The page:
The author, Rachel, was the daughter of an unstable, poor mother and Robert, a man who may or may not have been her father, but who physically abused both her mother and her, finally abandoning them. Unable to face his desertion, Rachel’s mother, already a drunk became immobilized in liquor and depression, totally ignoring Rachel as there was no room in her life from then on for her daughter. Rachel was glad the man was gone for he beat on her often. Rachel spent little or no time at home, meeting her needs through shoplifting and running with her peers. However, in Rachel’s earlier years, her mother had been loving and took care of her. This gave Rachel a foundation when she was out of her teens to straighten out her own life and become what she now is.

    However, when thirteen, needing and seeking love and protection, she fell into the same trap that other teenage girls, ages generally from twelve to eighteen do. She met a suave man who took her to dinner, spoke softly and gently to her, made her believe he cared about her and then took her to his room and introduced her to sex. This man became her family, her Daddy, the only one who loved her and cared about her, but as time passed, he beat her up often for not enticing more johns more quickly, earning more money, explicitly following orders or just because he was in the mood to make her suffer.

    1997 was the end of the crack era. The idea is out there that most of these girls are drug addicted, but they are not. They are “love” addicted. Their desire for love is so great that they, in their youth and innocence, believe a kindness extended to them by their boyfriend (their pimp) is love, which keeps them under control and causes them to tolerate beatings, torture and murder, in some instances. More Black and Latino girls than White girls suffer from poverty, physical and sexual abuse within their families in their young lives, which make more of them susceptible to being out on the streets under the control of pimps.

    From the author’s own words, “The gang culture replicated the family unit for children who found their support systems in the street. The desire for a family is so strong and so overpowering for most children that it doesn’t take much to create that illusion. Pimps play upon this desire by creating a pseudo-family structure of girls who are your “wives-in-law” headed up by a man you call Daddy. The lessons that girls have been taught, implicitly and explicitly, about family and relationship dynamics are all fuel for the exploiters’ fire. The greater their need for attention and love, the easier it is to recruit them….Growing up with an alcoholic or drug addicted parent sets the stage for caretaking and codependency patterns that are helpful in making girls feel responsible for taking care of their pimp.” Girls who had non-existent fathers or abusive relationships with fathers are easily drawn to a pimp who calls himself Daddy.

    Throughout the book, Rachel gives many case histories of girls whom she has either rescued or attempted to rescue through the organization of GEMS. She describes almost every type of situation that exists. She also alerts the reader that most, but not all policeman, consider these teenagers to be prostitutes rather than victims forced into sex and thus are not sympathetic to their needs when they are either arrested on the street or are found beat up or try to complain about violence against them. She explains the differences between pedophiles, pimps and johns.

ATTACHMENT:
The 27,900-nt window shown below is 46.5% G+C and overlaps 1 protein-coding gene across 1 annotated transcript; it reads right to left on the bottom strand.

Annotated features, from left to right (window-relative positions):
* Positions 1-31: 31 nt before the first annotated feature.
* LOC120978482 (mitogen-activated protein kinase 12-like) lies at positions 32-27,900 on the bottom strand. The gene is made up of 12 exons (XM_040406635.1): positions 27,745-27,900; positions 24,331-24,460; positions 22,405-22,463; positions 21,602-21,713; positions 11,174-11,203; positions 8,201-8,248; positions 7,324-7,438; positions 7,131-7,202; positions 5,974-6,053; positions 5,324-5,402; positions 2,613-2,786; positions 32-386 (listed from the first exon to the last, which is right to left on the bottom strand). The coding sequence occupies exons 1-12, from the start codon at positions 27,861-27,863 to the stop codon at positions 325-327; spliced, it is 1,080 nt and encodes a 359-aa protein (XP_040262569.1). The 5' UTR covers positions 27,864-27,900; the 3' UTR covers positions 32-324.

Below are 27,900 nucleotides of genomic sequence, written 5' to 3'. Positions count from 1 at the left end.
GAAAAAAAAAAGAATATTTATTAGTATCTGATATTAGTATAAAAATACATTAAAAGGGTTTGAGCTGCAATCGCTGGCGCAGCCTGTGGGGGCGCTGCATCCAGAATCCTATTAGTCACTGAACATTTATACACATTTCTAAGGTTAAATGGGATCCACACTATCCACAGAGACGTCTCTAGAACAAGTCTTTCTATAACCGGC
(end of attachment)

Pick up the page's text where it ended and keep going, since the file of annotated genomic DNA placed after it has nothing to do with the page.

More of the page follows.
Rachel’s experiences and case histories are generally in the New York City area, but acknowledges that the same conditions are prevalent in other large metropolitan areas. Social and governmental policies have been particularly destructive to children in the sense that children in poor neighborhoods frequently receive a substandard education, are subjected to lead paint in poorly constructed buildings, have higher rates of asthma, and fewer recreational or green spaces where entire neighborhoods have been abandoned. Children born into these conditions are more susceptible to the dangers of commercially sexually exploited teenagers.

    Children are vulnerable because they are children; their hormones are raging; they desire to belong; they are subjected to confusing messages about sex and love; and with the usual desire of teenagers to be independent, thus are ripe for plucking by pimps who understand the needs of these female children for love and can skillfully manipulate them into being forced or coerced into being sold for sex.

    Throughout the book, Rachel gives flashbacks of her life on the streets, her experiences with her boyfriend pimps and it was after she almost died from a beating by a pimp boyfriend, that she had an epiphany and joined a church, which became her salvation. Thereafter she finished her GED, attended college and set up GEMS with the help of others. But she also makes it clear that through the years in dealing with government officials, that often something is said that is disrespectful to her as a woman because she has never denied her background, which, has been to her advantage when trying to help these unfortunate girls who know she understands their plight and condition.

    The books flows well, reads well and is highly instructive. I would recommend this book even as a text book for anyone who is a social worker, politician, law enforcement officer or even a foster home provider. It gives an entirely different viewpoint about teenage girls thought of as teen prostitutes and of teen children whose lives have thrown them into this den of lions.

  3. justsaskia says:

    Thanks Brendon & Steve for your comments! Keep praying with us for this girl!!! I can’t wait to see the beautiful things she creates!

  4. Mieke says:

    You are right, you were definitely strong-willed, still are. But when you became a Christian you allowed the Holy Spirit to guide and direct you and He has led you ever since. And by the way, if you were offered the Mary part you would have refused to take it! Love you and I’m so thankful for how God is working in your life to help others. love Mum